When he noticed how the guests chose the places of honor, he told them a parable. “When you are invited by someone to a wedding banquet, do not sit down at the place of honor, in case someone more distinguished than you has been invited by your host; and the host who invited both of you may come and say to you, `Give this person your place,’ and then in disgrace you would start to take the lowest place. But when you are invited, go and sit down at the lowest place, so that when your host comes, he may say to you, `Friend, move up higher’; then you will be honored in the presence of all who sit at the table with you. For all who exalt themselves will be humbled, and those who humble themselves will be exalted.”
He said also to the one who had invited him, “When you give a luncheon or a dinner, do not invite your friends or your brothers or your relatives or rich neighbors, in case they may invite you in return, and you would be repaid. But when you give a banquet, invite the poor, the crippled, the lame, and the blind. And you will be blessed, because they cannot repay you, for you will be repaid at the resurrection of the righteous.”
In any case, you’re probably wondering why I bring up the show. Well, it’s to talk about our good “friend” Dr. John Zoidberg.
Zoidberg is, for lack of a better term, the punchline to a joke nobody told. He’s a horrifying humanoid crustacean, complete with an over-the-top stereotypical Jewish accent, with an expansive knowledge of alien biology, but not so much human biology. If he weren’t on earth, he’d be a great doctor. But no, he works on earth. And his incompetence is hilariously evident. He’s a walking contradiction: a doctor without money, a compassionate person with few friends, and when you’ve got nobody else to blame for a problem, why not Zoidberg? So he’s set up as a bit of a loser, and you can’t help but pity the poor crab.
In one episode of the show entitled “300 Big Boys,” the government of earth wound up with a surplus, and gave every citizen a stimulus check for $300 dollars. The focus of the show was to see how everybody in the cast would use their money now that they’ve got a bit of spending cash. Fry, realizing that $300 could buy him about 100 cups of coffee, sets out to do just that: drink 100 cups of coffee. Leela wants to swim with a whale, for some reason. Bender buys some thieving supplies so he can steal the world’s most expensive cigar, Professor Farnsworth buys some stem cells so he can make himself young again, Hermes buys his son some Bamboo Boogie boots, Kif spends it on a date with his paramour Amy, and Amy buys a talking tattoo. Did I mention this show’s a comedy set in the future? Okay, just making sure we’re on the same page.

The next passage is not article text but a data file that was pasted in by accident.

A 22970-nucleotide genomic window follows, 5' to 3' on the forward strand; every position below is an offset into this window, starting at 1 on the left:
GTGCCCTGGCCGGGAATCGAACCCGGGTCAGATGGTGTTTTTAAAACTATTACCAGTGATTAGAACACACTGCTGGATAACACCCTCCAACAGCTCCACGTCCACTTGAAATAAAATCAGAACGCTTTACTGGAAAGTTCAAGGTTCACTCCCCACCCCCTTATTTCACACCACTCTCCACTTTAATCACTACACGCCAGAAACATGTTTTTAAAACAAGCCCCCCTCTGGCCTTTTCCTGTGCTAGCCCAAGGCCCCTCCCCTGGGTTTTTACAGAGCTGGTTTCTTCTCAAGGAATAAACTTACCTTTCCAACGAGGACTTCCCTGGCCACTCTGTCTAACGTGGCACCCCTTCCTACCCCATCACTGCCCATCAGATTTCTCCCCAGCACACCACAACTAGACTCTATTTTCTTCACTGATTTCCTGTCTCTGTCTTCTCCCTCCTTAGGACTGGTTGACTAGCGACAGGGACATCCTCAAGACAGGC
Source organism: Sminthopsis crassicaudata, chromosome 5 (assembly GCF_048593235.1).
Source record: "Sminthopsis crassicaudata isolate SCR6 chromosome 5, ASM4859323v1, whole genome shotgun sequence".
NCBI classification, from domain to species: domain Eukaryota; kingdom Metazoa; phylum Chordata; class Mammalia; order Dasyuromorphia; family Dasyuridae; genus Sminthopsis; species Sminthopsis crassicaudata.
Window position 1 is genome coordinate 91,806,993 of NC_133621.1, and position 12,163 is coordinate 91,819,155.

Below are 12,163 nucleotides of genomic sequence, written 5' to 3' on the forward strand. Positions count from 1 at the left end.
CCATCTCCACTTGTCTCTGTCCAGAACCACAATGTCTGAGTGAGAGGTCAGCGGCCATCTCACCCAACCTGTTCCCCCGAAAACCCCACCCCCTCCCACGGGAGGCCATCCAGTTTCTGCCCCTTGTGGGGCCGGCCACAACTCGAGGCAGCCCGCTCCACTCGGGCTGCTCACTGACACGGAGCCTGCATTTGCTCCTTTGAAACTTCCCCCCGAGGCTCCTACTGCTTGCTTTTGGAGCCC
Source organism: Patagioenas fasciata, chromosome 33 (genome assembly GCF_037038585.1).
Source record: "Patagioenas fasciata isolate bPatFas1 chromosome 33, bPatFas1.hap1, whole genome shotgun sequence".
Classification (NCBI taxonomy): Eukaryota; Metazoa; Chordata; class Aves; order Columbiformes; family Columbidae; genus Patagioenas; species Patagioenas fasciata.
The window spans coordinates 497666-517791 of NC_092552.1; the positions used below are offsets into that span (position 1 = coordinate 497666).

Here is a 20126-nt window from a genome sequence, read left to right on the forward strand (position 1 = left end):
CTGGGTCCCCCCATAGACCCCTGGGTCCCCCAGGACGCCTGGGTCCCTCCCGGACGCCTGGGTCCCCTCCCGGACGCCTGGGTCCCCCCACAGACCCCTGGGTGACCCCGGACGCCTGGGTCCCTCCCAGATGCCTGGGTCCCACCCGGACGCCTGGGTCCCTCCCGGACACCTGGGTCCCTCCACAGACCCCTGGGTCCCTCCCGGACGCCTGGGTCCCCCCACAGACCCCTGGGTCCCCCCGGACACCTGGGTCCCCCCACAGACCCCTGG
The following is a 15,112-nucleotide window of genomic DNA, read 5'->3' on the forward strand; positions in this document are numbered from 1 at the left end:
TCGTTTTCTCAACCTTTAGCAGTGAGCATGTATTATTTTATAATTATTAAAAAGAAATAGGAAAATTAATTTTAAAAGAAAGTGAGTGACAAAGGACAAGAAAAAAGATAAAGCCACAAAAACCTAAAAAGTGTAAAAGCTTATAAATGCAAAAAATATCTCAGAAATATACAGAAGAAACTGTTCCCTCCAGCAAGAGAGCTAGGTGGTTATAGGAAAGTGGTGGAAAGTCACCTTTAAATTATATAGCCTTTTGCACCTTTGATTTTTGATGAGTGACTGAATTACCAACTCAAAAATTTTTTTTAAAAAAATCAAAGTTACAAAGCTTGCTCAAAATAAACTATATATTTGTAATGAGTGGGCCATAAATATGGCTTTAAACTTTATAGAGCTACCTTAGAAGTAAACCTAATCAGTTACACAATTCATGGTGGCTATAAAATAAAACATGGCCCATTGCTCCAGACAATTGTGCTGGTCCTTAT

Anyways, all this is going on, and in the background, we have Zoidberg. Zoidberg has never had this much money in his life. In his mind, he’s rich! So what does he do? He goes out exploring how rich people live. He tries golf, but to no avail; his claws cut through the club. He tries caviar, but realizes it’s fish eggs, spits it out and says he can eat fish eggs for free if he goes out searching for it. In the final scene, he’s at a high-society party, and asks buy an incredibly expensive work of art for $300, and is laughed off the scene.
Finally, he realizes that all these pursuits of what he perceived as living the good life were to no avail. Dejected, he leaves the party, finding some homeless folk in the alleyway dumpster diving. Knowing intimately how much it stinks to be poor, Zoidberg then proceeds to buy a feast of turkey dogs for the homeless guys and throws his own banquet in the alleyway, and when everyone inside discovers the feast, they join it with gusto.
Zoidberg thus proves Jesus right. In reaching for the most honorable seat at the table, he is rejected and sent away. In acknowledging his own place of humility, and throwing a feast for the homeless, he finds true peace and fulfillment. He was truly blessed, because they couldn’t repay him. The dishonored were honored, and the rejected found a seat at the head of the table.
So next time you need an example of where true fulfillment and happiness lies, why not Zoidberg?